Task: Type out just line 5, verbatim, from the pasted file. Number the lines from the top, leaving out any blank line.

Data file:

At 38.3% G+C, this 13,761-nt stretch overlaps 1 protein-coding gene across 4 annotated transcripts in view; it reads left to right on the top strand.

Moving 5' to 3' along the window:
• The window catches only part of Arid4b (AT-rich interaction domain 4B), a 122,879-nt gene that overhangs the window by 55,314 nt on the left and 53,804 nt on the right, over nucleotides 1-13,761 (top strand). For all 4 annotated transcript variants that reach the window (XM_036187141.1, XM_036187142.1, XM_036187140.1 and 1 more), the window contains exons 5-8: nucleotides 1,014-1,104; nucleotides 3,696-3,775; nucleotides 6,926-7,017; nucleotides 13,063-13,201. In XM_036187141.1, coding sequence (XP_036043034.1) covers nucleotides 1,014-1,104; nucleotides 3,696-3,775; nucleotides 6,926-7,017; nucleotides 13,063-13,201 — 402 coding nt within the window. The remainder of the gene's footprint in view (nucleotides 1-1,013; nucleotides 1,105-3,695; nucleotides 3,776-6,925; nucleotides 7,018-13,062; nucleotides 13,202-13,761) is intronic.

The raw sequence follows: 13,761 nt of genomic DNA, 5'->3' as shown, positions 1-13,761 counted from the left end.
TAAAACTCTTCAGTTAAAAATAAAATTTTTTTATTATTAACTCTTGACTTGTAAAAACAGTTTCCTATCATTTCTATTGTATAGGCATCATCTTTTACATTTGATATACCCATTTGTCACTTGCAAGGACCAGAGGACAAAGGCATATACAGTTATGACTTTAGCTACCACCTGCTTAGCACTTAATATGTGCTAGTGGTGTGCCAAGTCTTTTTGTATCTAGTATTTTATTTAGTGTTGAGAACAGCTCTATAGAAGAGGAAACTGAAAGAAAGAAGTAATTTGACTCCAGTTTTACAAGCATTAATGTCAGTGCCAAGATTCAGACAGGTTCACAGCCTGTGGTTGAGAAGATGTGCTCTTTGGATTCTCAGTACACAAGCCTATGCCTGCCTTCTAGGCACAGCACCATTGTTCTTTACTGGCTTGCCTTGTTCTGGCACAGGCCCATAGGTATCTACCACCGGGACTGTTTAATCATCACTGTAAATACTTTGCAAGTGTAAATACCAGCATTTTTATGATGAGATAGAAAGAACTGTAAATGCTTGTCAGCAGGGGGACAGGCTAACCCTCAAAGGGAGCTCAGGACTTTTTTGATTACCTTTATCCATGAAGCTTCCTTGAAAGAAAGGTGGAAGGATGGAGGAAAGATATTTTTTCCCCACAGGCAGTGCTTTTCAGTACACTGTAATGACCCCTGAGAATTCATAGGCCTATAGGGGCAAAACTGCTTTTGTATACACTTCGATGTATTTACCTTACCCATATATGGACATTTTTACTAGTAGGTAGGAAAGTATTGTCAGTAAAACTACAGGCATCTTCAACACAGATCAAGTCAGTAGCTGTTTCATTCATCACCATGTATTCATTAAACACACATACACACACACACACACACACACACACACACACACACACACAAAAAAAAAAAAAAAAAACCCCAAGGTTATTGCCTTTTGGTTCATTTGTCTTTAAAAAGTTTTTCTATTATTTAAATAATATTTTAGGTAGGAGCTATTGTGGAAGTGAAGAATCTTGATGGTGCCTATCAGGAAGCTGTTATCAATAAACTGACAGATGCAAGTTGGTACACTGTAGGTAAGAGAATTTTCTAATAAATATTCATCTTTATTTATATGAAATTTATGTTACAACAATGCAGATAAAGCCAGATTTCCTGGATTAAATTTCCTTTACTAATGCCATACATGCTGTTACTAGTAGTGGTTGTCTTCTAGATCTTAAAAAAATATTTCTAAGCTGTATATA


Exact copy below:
TAAAACTCTTCAGTTAAAAATAAAATTTTTTTATTATTAACTCTTGACTTGTAAAAACAGTTTCCTATCATTTCTATTGTATAGGCATCATCTTTTACATTTGATATACCCATTTGTCACTTGCAAGGACCAGAGGACAAAGGCATATACAGTTATGACTTTAGCTACCACCTGCTTAGCACTTAATATGTGCTAGTGGTGTGCCAAGTCTTTTTGTATCTAGTATTTTATTTAGTGTTGAGAACAGCTCTATAGAAGAGGAAACTGAAAGAAAGAAGTAATTTGACTCCAGTTTTACAAGCATTAATGTCAGTGCCAAGATTCAGACAGGTTCACAGCCTGTGGTTGAGAAGATGTGCTCTTTGGATTCTCAGTACACAAGCCTATGCCTGCCTTCTAGGCACAGCACCATTGTTCTTTACTGGCTTGCCTTGTTCTGGCACAGGCCCATAGGTATCTACCACCGGGACTGTTTAATCATCACTGTAAATACTTTGCAAGTGTAAATACCAGCATTTTTATGATGAGATAGAAAGAACTGTAAATGCTTGTCAGCAGGGGGACAGGCTAACCCTCAAAGGGAGCTCAGGACTTTTTTGATTACCTTTATCCATGAAGCTTCCTTGAAAGAAAGGTGGAAGGATGGAGGAAAGATATTTTTTCCCCACAGGCAGTGCTTTTCAGTACACTGTAATGACCCCTGAGAATTCATAGGCCTATAGGGGCAAAACTGCTTTTGTATACACTTCGATGTATTTACCTTACCCATATATGGACATTTTTACTAGTAGGTAGGAAAGTATTGTCAGTAAAACTACAGGCATCTTCAACACAGATCAAGTCAGTAGCTGTTTCATTCATCACCATGTATTCATTAAACACACATACACACACACACACACACACACACACACACACACACACACAAAAAAAAAAAAAAAAAACCCCAAGGTTATTGCCTTTTGGTTCATTTGTCTTTAAAAAGTTTTTCTATTATTTAAATAATATTTTAGGTAGGAGCTATTGTGGAAGTGAAGAATCTTGATGGTGCCTATCAGGAAGCTGTTATCAATAAACTGACAGATGCAAGTTGGTACACTGTAGGTAAGAGAATTTTCTAATAAATATTCATCTTTATTTATATGAAATTTATGTTACAACAATGCAGATAAAGCCAGATTTCCTGGATTAAATTTCCTTTACTAATGCCATACATGCTGTTACTAGTAGTGGTTGTCTTCTAGATCTTAAAAAAATATTTCTAAGCTGTATATA